Ganito kami noon

Published October 27, 2019, 4:40 PM

by Ignacio R. Bunye



Ignacio R. Bunye

Ignacio R. Bunye

I was raised inside the Bureau of Prisons reservations in Muntinlupa. I studied at the Itaas Elementary School and later at the Muntinlupa National High School. I grew up with children of prison employees. I knew and interacted with prisoners up close. One of them, I found out many years later, was a convicted cop killer.

I was, in the words of locals, a  “Batang Bilibid.”

My growing-up years — from  1945 to 1960 — coincided more or less  with the term of my father, Dr. Alfredo M. Bunye, Sr., who served as a pre-war penal superintendent in charge of the New Bilibid Prison, up to 1954 when he became director of prisons.

My earliest recollection as a toddler  was the Guards’ Quarters. The ground floor was home to bachelor prison guards. My father, who was superintendent, was assigned the whole second floor as his official residence.

From our second floor window, I had a clear view of the façade of the iconic white edifice which was the Bilibid Prison. The prison’s compound occupied a nine-hectare lot, which housed prison dormitories, ideally built for 3,000 convicts.  It also housed  the administrative offices, a prison hospital, and a prison chapel.

Right in front of prison compound was the sunken garden. It served as parade ground for prison guards who marched to the tune of the prison band under Prof. Francisco.  It also  doubled as  track and field oval where inter-school competitions were held.

Later, it hosted a well-maintained 9-hole golf course where even  children of prison employees got to learn their fundamentals from convicted golf pros. Prisoners served as caddies for 50 centavos per nine holes.

At one end of the garden was a man-made lake, garlanded by trees and flowers. In the middle of the lake stood  a mini-Statue of Liberty.

Except for a well-publicized prison failed prison break which occurred sometime in 1950 and the prison gangs rivalry around 1954, life inside the prison reservation was relatively quiet.

Both prison employees and prisoners attended the same masses inside the prison compound. The employees normally occupied the front rows, while the prisoners occupied the back rows. We received communion from prison chaplain Benedicto Arroyo.

Illiterate prisoners were encouraged to enroll in adult education classes. Later, a high school and a college were established inside the prison in cooperation with the Perpetual Help College system.

Prisoners with higher academic training served in offices as “orderlies.” Those with good conduct (“deserving,” later known as “serving”) were allowed to do household chores in employee households between 8 a.m. and 5 p.m.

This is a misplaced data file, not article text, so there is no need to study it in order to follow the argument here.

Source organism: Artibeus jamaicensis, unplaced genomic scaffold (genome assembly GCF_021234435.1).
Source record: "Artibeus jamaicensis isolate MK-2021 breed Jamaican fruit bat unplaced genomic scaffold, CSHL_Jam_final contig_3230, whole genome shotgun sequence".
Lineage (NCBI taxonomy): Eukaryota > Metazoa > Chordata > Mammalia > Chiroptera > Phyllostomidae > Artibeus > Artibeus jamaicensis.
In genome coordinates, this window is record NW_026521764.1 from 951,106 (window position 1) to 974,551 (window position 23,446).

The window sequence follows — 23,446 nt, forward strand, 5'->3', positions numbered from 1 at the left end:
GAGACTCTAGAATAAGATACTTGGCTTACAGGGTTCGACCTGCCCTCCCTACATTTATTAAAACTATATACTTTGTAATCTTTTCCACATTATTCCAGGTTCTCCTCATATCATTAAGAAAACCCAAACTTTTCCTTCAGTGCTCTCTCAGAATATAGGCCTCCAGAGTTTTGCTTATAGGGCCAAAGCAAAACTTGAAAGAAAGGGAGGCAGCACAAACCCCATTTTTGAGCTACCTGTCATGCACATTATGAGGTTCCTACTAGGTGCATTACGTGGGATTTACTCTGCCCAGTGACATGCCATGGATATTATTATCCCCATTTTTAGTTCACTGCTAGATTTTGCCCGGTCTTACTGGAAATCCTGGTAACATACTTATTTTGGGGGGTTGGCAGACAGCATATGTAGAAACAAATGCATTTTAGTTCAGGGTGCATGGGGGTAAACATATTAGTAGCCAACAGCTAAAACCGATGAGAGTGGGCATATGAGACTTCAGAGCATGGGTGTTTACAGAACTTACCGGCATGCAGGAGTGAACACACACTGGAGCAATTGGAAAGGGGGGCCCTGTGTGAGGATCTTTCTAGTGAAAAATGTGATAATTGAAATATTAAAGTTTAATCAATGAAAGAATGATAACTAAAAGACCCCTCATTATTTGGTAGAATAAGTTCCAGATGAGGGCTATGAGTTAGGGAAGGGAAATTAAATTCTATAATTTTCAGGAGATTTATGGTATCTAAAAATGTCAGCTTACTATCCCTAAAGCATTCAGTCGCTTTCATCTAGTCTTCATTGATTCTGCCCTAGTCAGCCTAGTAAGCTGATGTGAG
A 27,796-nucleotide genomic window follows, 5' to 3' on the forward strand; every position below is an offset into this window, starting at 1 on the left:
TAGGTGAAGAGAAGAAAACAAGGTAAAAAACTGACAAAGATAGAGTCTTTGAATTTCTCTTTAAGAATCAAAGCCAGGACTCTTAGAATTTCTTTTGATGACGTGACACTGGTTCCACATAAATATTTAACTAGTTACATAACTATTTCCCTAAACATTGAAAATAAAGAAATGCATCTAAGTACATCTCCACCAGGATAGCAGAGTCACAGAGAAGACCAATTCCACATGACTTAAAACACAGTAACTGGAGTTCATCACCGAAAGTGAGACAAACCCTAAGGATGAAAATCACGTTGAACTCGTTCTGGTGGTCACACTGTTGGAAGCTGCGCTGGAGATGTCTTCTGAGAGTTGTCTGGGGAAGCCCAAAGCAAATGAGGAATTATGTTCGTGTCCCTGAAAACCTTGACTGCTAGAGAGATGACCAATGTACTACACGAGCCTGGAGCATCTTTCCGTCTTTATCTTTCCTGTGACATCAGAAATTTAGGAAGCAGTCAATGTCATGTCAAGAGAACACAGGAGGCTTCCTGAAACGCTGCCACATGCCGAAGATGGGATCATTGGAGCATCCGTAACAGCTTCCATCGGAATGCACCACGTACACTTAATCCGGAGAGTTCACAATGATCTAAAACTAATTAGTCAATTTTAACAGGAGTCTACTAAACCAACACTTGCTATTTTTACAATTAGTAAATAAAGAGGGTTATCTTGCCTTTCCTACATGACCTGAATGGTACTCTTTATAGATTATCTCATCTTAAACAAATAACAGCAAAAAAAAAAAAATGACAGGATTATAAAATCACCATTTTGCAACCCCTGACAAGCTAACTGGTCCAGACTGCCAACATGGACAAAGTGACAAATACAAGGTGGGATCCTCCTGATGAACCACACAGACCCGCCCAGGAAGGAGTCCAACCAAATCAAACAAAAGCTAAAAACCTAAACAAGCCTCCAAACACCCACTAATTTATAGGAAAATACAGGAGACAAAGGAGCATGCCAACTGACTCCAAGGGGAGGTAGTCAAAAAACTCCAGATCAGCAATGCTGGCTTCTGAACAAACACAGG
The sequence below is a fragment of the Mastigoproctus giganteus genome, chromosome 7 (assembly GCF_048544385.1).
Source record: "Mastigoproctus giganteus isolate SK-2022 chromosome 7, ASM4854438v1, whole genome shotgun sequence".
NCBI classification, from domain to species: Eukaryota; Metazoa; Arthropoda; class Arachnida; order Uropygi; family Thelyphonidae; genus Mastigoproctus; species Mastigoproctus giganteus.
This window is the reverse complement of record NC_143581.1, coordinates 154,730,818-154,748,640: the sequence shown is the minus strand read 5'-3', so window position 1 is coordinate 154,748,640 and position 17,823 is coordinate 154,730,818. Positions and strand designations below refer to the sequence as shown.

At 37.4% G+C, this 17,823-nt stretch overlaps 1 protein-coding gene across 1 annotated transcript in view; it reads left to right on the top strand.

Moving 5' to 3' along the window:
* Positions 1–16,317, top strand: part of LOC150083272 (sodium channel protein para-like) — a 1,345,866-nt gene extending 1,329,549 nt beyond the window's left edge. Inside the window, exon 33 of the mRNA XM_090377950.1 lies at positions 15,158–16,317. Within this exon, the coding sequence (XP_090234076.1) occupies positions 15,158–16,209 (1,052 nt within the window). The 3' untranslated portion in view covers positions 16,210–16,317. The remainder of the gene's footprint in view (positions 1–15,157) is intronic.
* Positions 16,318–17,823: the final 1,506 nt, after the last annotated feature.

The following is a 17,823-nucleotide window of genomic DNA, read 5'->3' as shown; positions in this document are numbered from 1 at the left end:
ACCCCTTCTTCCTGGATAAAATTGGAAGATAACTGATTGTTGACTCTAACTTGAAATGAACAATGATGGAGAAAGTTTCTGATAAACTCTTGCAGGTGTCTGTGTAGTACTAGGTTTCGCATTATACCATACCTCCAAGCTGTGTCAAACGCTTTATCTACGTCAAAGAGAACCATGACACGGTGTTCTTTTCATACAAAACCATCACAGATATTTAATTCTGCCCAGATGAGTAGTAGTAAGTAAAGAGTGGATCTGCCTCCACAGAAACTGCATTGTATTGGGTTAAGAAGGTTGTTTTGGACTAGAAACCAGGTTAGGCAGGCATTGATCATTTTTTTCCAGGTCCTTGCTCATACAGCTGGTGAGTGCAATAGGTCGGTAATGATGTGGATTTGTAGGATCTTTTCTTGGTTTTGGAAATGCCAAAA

The prison hospital  had adequate facilities, serving both employees and prisoners. My three siblings were all born inside the prison hospital, which at one time was headed by Dr. Bienvenido Alcantara. His wife, Dra. Avelina Alcantara, was a beloved figure, respected by prisoners. She could walk among prisoners, unescorted, at any time of day or night.

Prisoners had regular sports events. Many excelled in boxing and softball.

Movies were shown regularly in open theaters, inside and outside the compound. During Christmas, movie personalities would have shows inside the compound. Ma Mon Luk, the Mami King, regularly gave away boxes of his famous siopao.

Prisoners in Muntinlupa were known for their handicraft and excellent wood work. Inside  the  President Ramos Conference Room of  Malacanang Palace,  one can find  a huge rectangular table made partly of narra and partly of mahogany.

The table was  made by prisoners way back in 1937 and was given as a gift by the Prisons Director Eriberto Misa to President Manuel Quezon.

The table top is supported on both ends by massive legs which have intricate carvings, depicting women, kneeling back to back, carrying the table top on their shoulders.

Former Malacanang Museum Curator Jeremy Barns says that President Quezon was so impressed that he pardoned the prisoners who carved the massive table. The prisoners’ names have since been inscribed on the underside of the table top.

My cousin, Bel Olivares-Cunanan, who  as  a teenager had the chance  to visit our home (the Director’s Quarters, after my father was appointed as Director of Prisons) described the prison reservation as “idyllic.”

The circumferential road which led to the main prison was lined with decades-old mahogany trees. The Director’s Quarters, a pre-war two-floor structure, was made of the finest wood and had intricately adorned furniture made by prisoners. Easily one of the tourist attractions, at that time, the quarters had a Japanese-style pond, a 20-meter pool, a social hall, and had a large orchard of fruit-bearing trees, principally caimito.

A variety of birds also made the reservation their home. It was earlier declared a bird sanctuary by Director Bunye.

Writer Romeo P. Virtusio wrote a very nostalgic  account of his boyhood years – “Bilibid: growing up beneath prison walls.” In his foreword, National Artist BienvenidoLumbera said the book described that period  “when life in the early years of the present republic was relatively free of the frenzy of the Philippines of the 21st century.”

Decades later, It is so difficult for us former Batang Bilibid to comprehend and accept  what has happened to the Bilibid of our youth — once ranked as among the best-run reformatory institutions in Asia.

Writer Jarius Bondoc,  in a scathing commentary of present-day Bilibid, said: “All the major crimes happening nowadays are plotted inside Bilibid.”

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